…More beautiful, more lived in, more loved.

RenovatingReno Story: Transformation Of A Classic 1930s Semi

After putting off their home renovation for years, Eliza Ludwig and her husband bit the bullet as NSW was plunged into lockdown in 2020. They set aside budget and builder fears to forge full steam ahead on a major renovation of the kitchen, bathroom, laundry and deck of their 1930s semi.

England Avenue Marrickville, NSW renovation
BEFORE: This 1930s was spotlessly clean and still worked but lacked a cohesive design and contemporary styling.

What unfolded was a brilliantly smooth renovation that quashed all of their fears, and left them with an itch to tackle another home transformation.

“We had the easiest renovation and actually felt sad when the builders finished,” Eliza told Making Home. “We have now moved into a new renovators delight and look forward to doing it all again.”

England Avenue Marrickville, NSW renovation

Location: Marrickville, NSW (inner west Sydney)

Renovation Inclusions: Kitchen, bathroom, laundry and deck

Renovation Budget: “Roughly $200,000 – cost plus contract. Invoiced weekly and each invoice had a breakdown of the costs eg gyprocker, labour + management fee. It was brilliantly transparent and as the quote was highly detailed we could see what costs were above expectations (although overall the renovation came in exactly as quoted).”

Renovation Timeframe: “We started in the first lockdown – they accessed the back of the house through a vacant piece of land at the back of our house. The project started April 2020 and finished mid July 2020. Building work only lasted 6 weeks but then the kitchen was installed, walls gyprocked and painting completed.”

England Avenue Marrickville, NSW renovation

England Avenue Marrickville, NSW renovation

England Avenue Marrickville, NSW renovation

Biggest Renovation Challenges: “The actual build was a dream! We hired building designer for the design. The builder is a former IT project manager so he knew how to run a project. Additionally he had a great sense of humour so was wonderful to work with.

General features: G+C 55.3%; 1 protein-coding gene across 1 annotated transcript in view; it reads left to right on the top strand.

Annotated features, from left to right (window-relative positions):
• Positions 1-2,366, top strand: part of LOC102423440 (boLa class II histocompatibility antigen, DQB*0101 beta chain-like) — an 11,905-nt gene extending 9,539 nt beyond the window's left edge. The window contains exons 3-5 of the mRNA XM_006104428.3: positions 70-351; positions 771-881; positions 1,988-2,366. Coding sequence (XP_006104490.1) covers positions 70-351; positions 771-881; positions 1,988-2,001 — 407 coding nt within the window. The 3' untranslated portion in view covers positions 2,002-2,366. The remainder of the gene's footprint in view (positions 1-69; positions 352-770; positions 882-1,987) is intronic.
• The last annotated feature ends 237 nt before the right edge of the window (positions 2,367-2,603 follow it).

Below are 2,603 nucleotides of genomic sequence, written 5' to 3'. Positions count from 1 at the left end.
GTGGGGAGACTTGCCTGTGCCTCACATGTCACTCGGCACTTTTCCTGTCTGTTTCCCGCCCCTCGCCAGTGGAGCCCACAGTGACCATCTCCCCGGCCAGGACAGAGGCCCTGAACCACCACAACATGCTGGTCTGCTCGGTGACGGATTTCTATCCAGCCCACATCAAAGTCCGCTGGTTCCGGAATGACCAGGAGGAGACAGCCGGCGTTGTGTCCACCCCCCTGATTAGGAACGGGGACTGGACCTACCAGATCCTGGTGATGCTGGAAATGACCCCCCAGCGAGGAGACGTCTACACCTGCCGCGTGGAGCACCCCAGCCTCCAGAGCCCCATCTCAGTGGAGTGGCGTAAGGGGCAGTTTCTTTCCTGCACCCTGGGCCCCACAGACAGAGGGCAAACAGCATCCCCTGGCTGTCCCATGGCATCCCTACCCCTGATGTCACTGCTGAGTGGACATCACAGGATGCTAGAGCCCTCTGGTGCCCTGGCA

“The hardest part was living through the renovation. We added a window in the living room so there was a gaping hole there between them opening it and the windows being delivered. This was also in winter and during the lockdown so we were all home. Having no kitchen was rough. I washed up in a plastic bucket on top of the new washing machine. Thank goodness take away outlets were still open. (Saying that I NEVER want to see another take away meal.)”

Renovation Virtual Tour:  “The main issue with had with the house was light, wasted space and access to the garden. We bought the house for the yard as we had lived in a place without grass.

“The bathroom and laundry were at the back and took all the light. The kitchen felt like a dungeon and was set down a step from the rest of the house. The original house had a clever design in that the dining room wasn’t as wide as the living room and kitchen, which are both sides of it (so walking from front to back you had hall, then living room, then dining then kitchen, with the bathroom and laundry at the back).

We took advantage of that alcove and put two new windows in – one in the living room, one in the kitchen. These windows looked onto each other and meant no DA or screening was needed as they weren’t overlooking neighbours. And we got so much extra light into the kitchen and living rooms.

“We also swapped the location of the bathroom and the kitchen. The bathroom fit into the nook behind the stairs, the laundry went into what was the WC and the kitchen was extended into the old laundry and bathroom. To get more light into the bathroom, we put a huge transom window at the top of the wall.

England Avenue Marrickville, NSW renovation

England Avenue Marrickville, NSW renovation

England Avenue Marrickville, NSW renovation

England Avenue Marrickville, NSW renovation